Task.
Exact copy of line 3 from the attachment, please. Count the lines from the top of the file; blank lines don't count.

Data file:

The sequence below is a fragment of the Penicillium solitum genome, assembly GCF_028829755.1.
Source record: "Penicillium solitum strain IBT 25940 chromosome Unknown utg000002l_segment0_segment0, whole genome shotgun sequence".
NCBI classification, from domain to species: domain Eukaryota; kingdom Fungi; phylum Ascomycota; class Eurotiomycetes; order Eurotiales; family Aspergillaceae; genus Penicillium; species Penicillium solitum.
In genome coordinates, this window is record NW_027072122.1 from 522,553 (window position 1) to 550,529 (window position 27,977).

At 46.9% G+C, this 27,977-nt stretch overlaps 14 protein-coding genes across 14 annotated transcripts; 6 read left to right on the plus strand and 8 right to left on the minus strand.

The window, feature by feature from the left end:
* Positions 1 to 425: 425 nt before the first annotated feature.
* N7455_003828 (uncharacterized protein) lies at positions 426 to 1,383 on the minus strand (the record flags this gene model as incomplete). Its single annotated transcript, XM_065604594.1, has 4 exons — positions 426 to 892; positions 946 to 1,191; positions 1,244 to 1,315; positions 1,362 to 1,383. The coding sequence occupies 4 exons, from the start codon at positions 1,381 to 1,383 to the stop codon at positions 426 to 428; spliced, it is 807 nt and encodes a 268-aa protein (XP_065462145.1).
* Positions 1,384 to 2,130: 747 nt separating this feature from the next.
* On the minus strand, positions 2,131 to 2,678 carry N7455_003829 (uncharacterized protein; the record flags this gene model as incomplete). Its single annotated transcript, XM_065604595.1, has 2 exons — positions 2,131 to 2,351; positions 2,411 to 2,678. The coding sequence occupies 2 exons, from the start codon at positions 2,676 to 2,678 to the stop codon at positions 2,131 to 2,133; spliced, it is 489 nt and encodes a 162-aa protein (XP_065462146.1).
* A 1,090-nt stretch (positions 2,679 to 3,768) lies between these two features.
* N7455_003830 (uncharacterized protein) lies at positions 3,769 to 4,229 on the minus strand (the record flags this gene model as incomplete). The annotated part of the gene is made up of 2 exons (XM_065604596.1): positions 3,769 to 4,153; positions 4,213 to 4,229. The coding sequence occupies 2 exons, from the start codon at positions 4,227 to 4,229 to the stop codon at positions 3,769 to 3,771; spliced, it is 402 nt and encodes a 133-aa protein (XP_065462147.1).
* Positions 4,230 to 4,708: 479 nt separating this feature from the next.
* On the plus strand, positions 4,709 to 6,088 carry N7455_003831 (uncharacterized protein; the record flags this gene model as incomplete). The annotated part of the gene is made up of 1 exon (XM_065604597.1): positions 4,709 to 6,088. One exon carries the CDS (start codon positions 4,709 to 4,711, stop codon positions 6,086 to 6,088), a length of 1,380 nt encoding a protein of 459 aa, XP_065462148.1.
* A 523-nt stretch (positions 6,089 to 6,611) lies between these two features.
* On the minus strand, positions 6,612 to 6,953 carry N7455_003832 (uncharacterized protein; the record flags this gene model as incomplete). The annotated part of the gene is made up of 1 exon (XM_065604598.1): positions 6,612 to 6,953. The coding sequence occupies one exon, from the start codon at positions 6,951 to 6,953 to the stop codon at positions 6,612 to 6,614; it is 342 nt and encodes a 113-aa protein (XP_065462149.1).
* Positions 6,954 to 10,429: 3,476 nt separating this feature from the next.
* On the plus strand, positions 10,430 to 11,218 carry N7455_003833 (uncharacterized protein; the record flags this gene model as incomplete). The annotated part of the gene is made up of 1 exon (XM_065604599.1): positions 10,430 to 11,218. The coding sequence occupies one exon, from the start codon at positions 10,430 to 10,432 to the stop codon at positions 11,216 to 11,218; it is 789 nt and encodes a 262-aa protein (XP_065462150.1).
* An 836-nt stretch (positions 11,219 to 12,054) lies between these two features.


NCBI classification, from domain to species: domain Eukaryota; kingdom Fungi; phylum Ascomycota; class Eurotiomycetes; order Eurotiales; family Aspergillaceae; genus Penicillium; species Penicillium solitum.